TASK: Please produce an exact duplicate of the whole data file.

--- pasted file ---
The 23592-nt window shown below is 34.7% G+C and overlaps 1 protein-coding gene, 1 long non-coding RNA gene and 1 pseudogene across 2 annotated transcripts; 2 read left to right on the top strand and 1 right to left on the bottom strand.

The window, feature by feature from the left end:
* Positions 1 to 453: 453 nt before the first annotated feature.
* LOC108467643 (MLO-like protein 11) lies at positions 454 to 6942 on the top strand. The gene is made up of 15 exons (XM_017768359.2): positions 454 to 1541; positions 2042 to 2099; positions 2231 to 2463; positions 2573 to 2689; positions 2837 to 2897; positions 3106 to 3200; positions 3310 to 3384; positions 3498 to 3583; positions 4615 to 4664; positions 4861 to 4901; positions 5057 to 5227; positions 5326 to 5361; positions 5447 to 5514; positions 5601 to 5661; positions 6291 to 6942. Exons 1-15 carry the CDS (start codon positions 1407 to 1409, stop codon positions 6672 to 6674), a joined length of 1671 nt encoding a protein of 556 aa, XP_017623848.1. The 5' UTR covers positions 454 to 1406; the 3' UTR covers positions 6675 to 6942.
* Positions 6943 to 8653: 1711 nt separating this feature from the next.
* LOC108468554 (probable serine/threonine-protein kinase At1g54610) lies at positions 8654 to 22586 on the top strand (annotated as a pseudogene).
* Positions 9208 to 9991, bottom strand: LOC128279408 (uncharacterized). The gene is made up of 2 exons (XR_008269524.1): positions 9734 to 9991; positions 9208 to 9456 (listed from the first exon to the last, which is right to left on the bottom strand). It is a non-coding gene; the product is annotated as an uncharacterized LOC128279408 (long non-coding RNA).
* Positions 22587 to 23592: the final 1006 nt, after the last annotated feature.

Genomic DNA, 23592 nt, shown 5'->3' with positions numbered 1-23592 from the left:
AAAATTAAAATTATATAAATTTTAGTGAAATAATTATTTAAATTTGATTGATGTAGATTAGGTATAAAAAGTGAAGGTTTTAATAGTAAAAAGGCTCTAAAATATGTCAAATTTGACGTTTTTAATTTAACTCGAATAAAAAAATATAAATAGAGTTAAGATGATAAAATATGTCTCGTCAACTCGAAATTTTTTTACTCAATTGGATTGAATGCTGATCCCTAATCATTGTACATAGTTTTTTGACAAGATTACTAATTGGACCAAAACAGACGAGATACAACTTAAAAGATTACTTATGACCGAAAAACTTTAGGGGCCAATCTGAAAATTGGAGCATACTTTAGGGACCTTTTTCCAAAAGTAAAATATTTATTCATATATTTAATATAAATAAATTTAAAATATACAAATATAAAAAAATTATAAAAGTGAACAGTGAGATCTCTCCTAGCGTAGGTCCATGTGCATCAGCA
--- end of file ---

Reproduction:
The 23592-nt window shown below is 34.7% G+C and overlaps 1 protein-coding gene, 1 long non-coding RNA gene and 1 pseudogene across 2 annotated transcripts; 2 read left to right on the top strand and 1 right to left on the bottom strand.

The window, feature by feature from the left end:
* Positions 1 to 453: 453 nt before the first annotated feature.
* LOC108467643 (MLO-like protein 11) lies at positions 454 to 6942 on the top strand. The gene is made up of 15 exons (XM_017768359.2): positions 454 to 1541; positions 2042 to 2099; positions 2231 to 2463; positions 2573 to 2689; positions 2837 to 2897; positions 3106 to 3200; positions 3310 to 3384; positions 3498 to 3583; positions 4615 to 4664; positions 4861 to 4901; positions 5057 to 5227; positions 5326 to 5361; positions 5447 to 5514; positions 5601 to 5661; positions 6291 to 6942. Exons 1-15 carry the CDS (start codon positions 1407 to 1409, stop codon positions 6672 to 6674), a joined length of 1671 nt encoding a protein of 556 aa, XP_017623848.1. The 5' UTR covers positions 454 to 1406; the 3' UTR covers positions 6675 to 6942.
* Positions 6943 to 8653: 1711 nt separating this feature from the next.
* LOC108468554 (probable serine/threonine-protein kinase At1g54610) lies at positions 8654 to 22586 on the top strand (annotated as a pseudogene).
* Positions 9208 to 9991, bottom strand: LOC128279408 (uncharacterized). The gene is made up of 2 exons (XR_008269524.1): positions 9734 to 9991; positions 9208 to 9456 (listed from the first exon to the last, which is right to left on the bottom strand). It is a non-coding gene; the product is annotated as an uncharacterized LOC128279408 (long non-coding RNA).
* Positions 22587 to 23592: the final 1006 nt, after the last annotated feature.

Genomic DNA, 23592 nt, shown 5'->3' with positions numbered 1-23592 from the left:
AAAATTAAAATTATATAAATTTTAGTGAAATAATTATTTAAATTTGATTGATGTAGATTAGGTATAAAAAGTGAAGGTTTTAATAGTAAAAAGGCTCTAAAATATGTCAAATTTGACGTTTTTAATTTAACTCGAATAAAAAAATATAAATAGAGTTAAGATGATAAAATATGTCTCGTCAACTCGAAATTTTTTTACTCAATTGGATTGAATGCTGATCCCTAATCATTGTACATAGTTTTTTGACAAGATTACTAATTGGACCAAAACAGACGAGATACAACTTAAAAGATTACTTATGACCGAAAAACTTTAGGGGCCAATCTGAAAATTGGAGCATACTTTAGGGACCTTTTTCCAAAAGTAAAATATTTATTCATATATTTAATATAAATAAATTTAAAATATACAAATATAAAAAAATTATAAAAGTGAACAGTGAGATCTCTCCTAGCGTAGGTCCATGTGCATCAGCA